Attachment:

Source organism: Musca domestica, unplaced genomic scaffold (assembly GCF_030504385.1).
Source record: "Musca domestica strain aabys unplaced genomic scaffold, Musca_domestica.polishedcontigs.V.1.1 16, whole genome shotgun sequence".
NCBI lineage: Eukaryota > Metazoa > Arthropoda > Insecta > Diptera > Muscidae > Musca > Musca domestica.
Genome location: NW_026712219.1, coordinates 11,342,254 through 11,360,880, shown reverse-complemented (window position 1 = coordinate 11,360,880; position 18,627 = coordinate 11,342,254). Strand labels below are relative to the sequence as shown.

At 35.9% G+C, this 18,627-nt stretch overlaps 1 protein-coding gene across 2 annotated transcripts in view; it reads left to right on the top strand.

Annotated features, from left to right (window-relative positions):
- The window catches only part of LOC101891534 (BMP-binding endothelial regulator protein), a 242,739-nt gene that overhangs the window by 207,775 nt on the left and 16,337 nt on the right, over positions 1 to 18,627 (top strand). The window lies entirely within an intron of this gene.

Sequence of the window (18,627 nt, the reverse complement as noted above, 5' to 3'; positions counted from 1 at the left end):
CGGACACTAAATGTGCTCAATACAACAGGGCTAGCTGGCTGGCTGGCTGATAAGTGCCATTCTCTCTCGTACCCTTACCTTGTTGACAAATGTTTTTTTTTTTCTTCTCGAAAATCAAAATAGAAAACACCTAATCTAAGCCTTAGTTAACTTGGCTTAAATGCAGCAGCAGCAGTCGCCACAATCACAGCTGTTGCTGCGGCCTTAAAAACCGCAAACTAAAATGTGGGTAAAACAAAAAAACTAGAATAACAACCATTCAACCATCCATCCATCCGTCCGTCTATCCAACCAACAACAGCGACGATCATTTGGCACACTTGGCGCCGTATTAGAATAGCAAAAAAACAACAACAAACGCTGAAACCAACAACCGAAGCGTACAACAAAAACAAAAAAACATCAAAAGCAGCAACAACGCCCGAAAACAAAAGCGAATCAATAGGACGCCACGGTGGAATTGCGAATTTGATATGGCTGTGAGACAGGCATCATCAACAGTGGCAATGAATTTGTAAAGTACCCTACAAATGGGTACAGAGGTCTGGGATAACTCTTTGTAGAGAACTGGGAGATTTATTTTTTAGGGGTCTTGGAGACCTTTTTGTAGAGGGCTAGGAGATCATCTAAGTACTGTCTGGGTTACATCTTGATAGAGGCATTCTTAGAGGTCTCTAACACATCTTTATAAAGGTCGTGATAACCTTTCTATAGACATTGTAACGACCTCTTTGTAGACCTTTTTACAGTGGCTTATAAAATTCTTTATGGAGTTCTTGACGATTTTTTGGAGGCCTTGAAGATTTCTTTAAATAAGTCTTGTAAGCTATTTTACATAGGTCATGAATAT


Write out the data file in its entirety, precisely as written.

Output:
Source organism: Musca domestica, unplaced genomic scaffold (assembly GCF_030504385.1).
Source record: "Musca domestica strain aabys unplaced genomic scaffold, Musca_domestica.polishedcontigs.V.1.1 16, whole genome shotgun sequence".
NCBI lineage: Eukaryota > Metazoa > Arthropoda > Insecta > Diptera > Muscidae > Musca > Musca domestica.
Genome location: NW_026712219.1, coordinates 11,342,254 through 11,360,880, shown reverse-complemented (window position 1 = coordinate 11,360,880; position 18,627 = coordinate 11,342,254). Strand labels below are relative to the sequence as shown.

At 35.9% G+C, this 18,627-nt stretch overlaps 1 protein-coding gene across 2 annotated transcripts in view; it reads left to right on the top strand.

Annotated features, from left to right (window-relative positions):
- The window catches only part of LOC101891534 (BMP-binding endothelial regulator protein), a 242,739-nt gene that overhangs the window by 207,775 nt on the left and 16,337 nt on the right, over positions 1 to 18,627 (top strand). The window lies entirely within an intron of this gene.

Sequence of the window (18,627 nt, the reverse complement as noted above, 5' to 3'; positions counted from 1 at the left end):
CGGACACTAAATGTGCTCAATACAACAGGGCTAGCTGGCTGGCTGGCTGATAAGTGCCATTCTCTCTCGTACCCTTACCTTGTTGACAAATGTTTTTTTTTTTCTTCTCGAAAATCAAAATAGAAAACACCTAATCTAAGCCTTAGTTAACTTGGCTTAAATGCAGCAGCAGCAGTCGCCACAATCACAGCTGTTGCTGCGGCCTTAAAAACCGCAAACTAAAATGTGGGTAAAACAAAAAAACTAGAATAACAACCATTCAACCATCCATCCATCCGTCCGTCTATCCAACCAACAACAGCGACGATCATTTGGCACACTTGGCGCCGTATTAGAATAGCAAAAAAACAACAACAAACGCTGAAACCAACAACCGAAGCGTACAACAAAAACAAAAAAACATCAAAAGCAGCAACAACGCCCGAAAACAAAAGCGAATCAATAGGACGCCACGGTGGAATTGCGAATTTGATATGGCTGTGAGACAGGCATCATCAACAGTGGCAATGAATTTGTAAAGTACCCTACAAATGGGTACAGAGGTCTGGGATAACTCTTTGTAGAGAACTGGGAGATTTATTTTTTAGGGGTCTTGGAGACCTTTTTGTAGAGGGCTAGGAGATCATCTAAGTACTGTCTGGGTTACATCTTGATAGAGGCATTCTTAGAGGTCTCTAACACATCTTTATAAAGGTCGTGATAACCTTTCTATAGACATTGTAACGACCTCTTTGTAGACCTTTTTACAGTGGCTTATAAAATTCTTTATGGAGTTCTTGACGATTTTTTGGAGGCCTTGAAGATTTCTTTAAATAAGTCTTGTAAGCTATTTTACATAGGTCATGAATAT